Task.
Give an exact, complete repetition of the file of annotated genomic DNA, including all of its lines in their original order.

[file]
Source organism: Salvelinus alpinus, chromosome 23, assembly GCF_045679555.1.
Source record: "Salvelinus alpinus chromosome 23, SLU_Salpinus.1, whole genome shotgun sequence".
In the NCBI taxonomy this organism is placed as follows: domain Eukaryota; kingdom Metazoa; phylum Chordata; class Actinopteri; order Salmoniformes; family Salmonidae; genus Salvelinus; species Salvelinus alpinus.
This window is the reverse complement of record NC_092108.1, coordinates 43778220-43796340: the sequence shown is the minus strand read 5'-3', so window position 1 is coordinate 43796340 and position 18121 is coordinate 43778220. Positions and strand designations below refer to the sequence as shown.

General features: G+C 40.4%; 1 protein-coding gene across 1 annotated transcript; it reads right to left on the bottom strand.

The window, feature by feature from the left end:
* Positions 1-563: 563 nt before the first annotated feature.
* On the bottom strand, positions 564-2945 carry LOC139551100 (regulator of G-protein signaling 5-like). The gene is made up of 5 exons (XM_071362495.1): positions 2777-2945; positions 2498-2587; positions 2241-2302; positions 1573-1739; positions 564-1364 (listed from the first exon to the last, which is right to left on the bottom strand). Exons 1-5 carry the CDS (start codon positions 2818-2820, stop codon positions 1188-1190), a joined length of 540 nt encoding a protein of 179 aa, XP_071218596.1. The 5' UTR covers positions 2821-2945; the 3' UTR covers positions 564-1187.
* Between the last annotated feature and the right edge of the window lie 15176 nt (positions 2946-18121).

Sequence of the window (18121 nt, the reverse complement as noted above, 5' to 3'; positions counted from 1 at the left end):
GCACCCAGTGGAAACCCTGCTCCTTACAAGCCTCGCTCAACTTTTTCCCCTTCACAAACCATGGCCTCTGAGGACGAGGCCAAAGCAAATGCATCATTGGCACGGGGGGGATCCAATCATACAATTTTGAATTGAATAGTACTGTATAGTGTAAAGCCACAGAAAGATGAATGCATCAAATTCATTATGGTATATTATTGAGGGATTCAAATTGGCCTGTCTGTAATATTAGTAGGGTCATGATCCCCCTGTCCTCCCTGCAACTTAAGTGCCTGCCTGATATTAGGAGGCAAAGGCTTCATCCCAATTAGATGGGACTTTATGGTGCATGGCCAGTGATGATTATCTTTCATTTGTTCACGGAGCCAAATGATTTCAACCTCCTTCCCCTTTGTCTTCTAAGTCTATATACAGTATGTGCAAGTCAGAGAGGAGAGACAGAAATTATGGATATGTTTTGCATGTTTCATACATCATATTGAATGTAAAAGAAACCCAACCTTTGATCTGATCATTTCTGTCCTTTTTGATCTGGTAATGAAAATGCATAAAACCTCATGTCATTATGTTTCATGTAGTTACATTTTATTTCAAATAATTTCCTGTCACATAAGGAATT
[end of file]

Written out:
Source organism: Salvelinus alpinus, chromosome 23, assembly GCF_045679555.1.
Source record: "Salvelinus alpinus chromosome 23, SLU_Salpinus.1, whole genome shotgun sequence".
In the NCBI taxonomy this organism is placed as follows: domain Eukaryota; kingdom Metazoa; phylum Chordata; class Actinopteri; order Salmoniformes; family Salmonidae; genus Salvelinus; species Salvelinus alpinus.
This window is the reverse complement of record NC_092108.1, coordinates 43778220-43796340: the sequence shown is the minus strand read 5'-3', so window position 1 is coordinate 43796340 and position 18121 is coordinate 43778220. Positions and strand designations below refer to the sequence as shown.

General features: G+C 40.4%; 1 protein-coding gene across 1 annotated transcript; it reads right to left on the bottom strand.

The window, feature by feature from the left end:
* Positions 1-563: 563 nt before the first annotated feature.
* On the bottom strand, positions 564-2945 carry LOC139551100 (regulator of G-protein signaling 5-like). The gene is made up of 5 exons (XM_071362495.1): positions 2777-2945; positions 2498-2587; positions 2241-2302; positions 1573-1739; positions 564-1364 (listed from the first exon to the last, which is right to left on the bottom strand). Exons 1-5 carry the CDS (start codon positions 2818-2820, stop codon positions 1188-1190), a joined length of 540 nt encoding a protein of 179 aa, XP_071218596.1. The 5' UTR covers positions 2821-2945; the 3' UTR covers positions 564-1187.
* Between the last annotated feature and the right edge of the window lie 15176 nt (positions 2946-18121).

Sequence of the window (18121 nt, the reverse complement as noted above, 5' to 3'; positions counted from 1 at the left end):
GCACCCAGTGGAAACCCTGCTCCTTACAAGCCTCGCTCAACTTTTTCCCCTTCACAAACCATGGCCTCTGAGGACGAGGCCAAAGCAAATGCATCATTGGCACGGGGGGGATCCAATCATACAATTTTGAATTGAATAGTACTGTATAGTGTAAAGCCACAGAAAGATGAATGCATCAAATTCATTATGGTATATTATTGAGGGATTCAAATTGGCCTGTCTGTAATATTAGTAGGGTCATGATCCCCCTGTCCTCCCTGCAACTTAAGTGCCTGCCTGATATTAGGAGGCAAAGGCTTCATCCCAATTAGATGGGACTTTATGGTGCATGGCCAGTGATGATTATCTTTCATTTGTTCACGGAGCCAAATGATTTCAACCTCCTTCCCCTTTGTCTTCTAAGTCTATATACAGTATGTGCAAGTCAGAGAGGAGAGACAGAAATTATGGATATGTTTTGCATGTTTCATACATCATATTGAATGTAAAAGAAACCCAACCTTTGATCTGATCATTTCTGTCCTTTTTGATCTGGTAATGAAAATGCATAAAACCTCATGTCATTATGTTTCATGTAGTTACATTTTATTTCAAATAATTTCCTGTCACATAAGGAATT